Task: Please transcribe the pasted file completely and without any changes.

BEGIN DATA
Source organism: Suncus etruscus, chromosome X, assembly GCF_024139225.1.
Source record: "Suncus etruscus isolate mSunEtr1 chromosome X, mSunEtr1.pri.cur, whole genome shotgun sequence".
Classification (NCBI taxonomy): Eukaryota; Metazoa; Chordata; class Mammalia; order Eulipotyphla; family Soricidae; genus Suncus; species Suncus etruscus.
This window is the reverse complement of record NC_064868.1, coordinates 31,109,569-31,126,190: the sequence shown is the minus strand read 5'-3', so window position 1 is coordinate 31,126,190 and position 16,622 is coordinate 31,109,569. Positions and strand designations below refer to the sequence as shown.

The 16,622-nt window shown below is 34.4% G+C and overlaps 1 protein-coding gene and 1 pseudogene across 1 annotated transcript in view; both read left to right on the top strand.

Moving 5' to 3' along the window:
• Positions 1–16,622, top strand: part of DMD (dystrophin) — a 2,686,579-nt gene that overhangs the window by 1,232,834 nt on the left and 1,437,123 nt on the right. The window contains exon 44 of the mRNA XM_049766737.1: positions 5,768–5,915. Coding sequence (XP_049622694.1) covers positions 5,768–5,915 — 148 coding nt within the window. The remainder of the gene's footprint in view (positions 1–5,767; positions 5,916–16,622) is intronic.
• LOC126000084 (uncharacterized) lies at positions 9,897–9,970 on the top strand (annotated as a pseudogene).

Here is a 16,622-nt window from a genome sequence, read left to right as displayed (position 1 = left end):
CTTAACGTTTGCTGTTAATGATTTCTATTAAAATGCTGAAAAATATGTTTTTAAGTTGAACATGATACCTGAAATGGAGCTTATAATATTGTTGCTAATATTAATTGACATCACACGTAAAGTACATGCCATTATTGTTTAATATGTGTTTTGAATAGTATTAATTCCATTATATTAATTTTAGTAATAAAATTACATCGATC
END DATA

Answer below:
Source organism: Suncus etruscus, chromosome X, assembly GCF_024139225.1.
Source record: "Suncus etruscus isolate mSunEtr1 chromosome X, mSunEtr1.pri.cur, whole genome shotgun sequence".
Classification (NCBI taxonomy): Eukaryota; Metazoa; Chordata; class Mammalia; order Eulipotyphla; family Soricidae; genus Suncus; species Suncus etruscus.
This window is the reverse complement of record NC_064868.1, coordinates 31,109,569-31,126,190: the sequence shown is the minus strand read 5'-3', so window position 1 is coordinate 31,126,190 and position 16,622 is coordinate 31,109,569. Positions and strand designations below refer to the sequence as shown.

The 16,622-nt window shown below is 34.4% G+C and overlaps 1 protein-coding gene and 1 pseudogene across 1 annotated transcript in view; both read left to right on the top strand.

Moving 5' to 3' along the window:
• Positions 1–16,622, top strand: part of DMD (dystrophin) — a 2,686,579-nt gene that overhangs the window by 1,232,834 nt on the left and 1,437,123 nt on the right. The window contains exon 44 of the mRNA XM_049766737.1: positions 5,768–5,915. Coding sequence (XP_049622694.1) covers positions 5,768–5,915 — 148 coding nt within the window. The remainder of the gene's footprint in view (positions 1–5,767; positions 5,916–16,622) is intronic.
• LOC126000084 (uncharacterized) lies at positions 9,897–9,970 on the top strand (annotated as a pseudogene).

Here is a 16,622-nt window from a genome sequence, read left to right as displayed (position 1 = left end):
CTTAACGTTTGCTGTTAATGATTTCTATTAAAATGCTGAAAAATATGTTTTTAAGTTGAACATGATACCTGAAATGGAGCTTATAATATTGTTGCTAATATTAATTGACATCACACGTAAAGTACATGCCATTATTGTTTAATATGTGTTTTGAATAGTATTAATTCCATTATATTAATTTTAGTAATAAAATTACATCGATC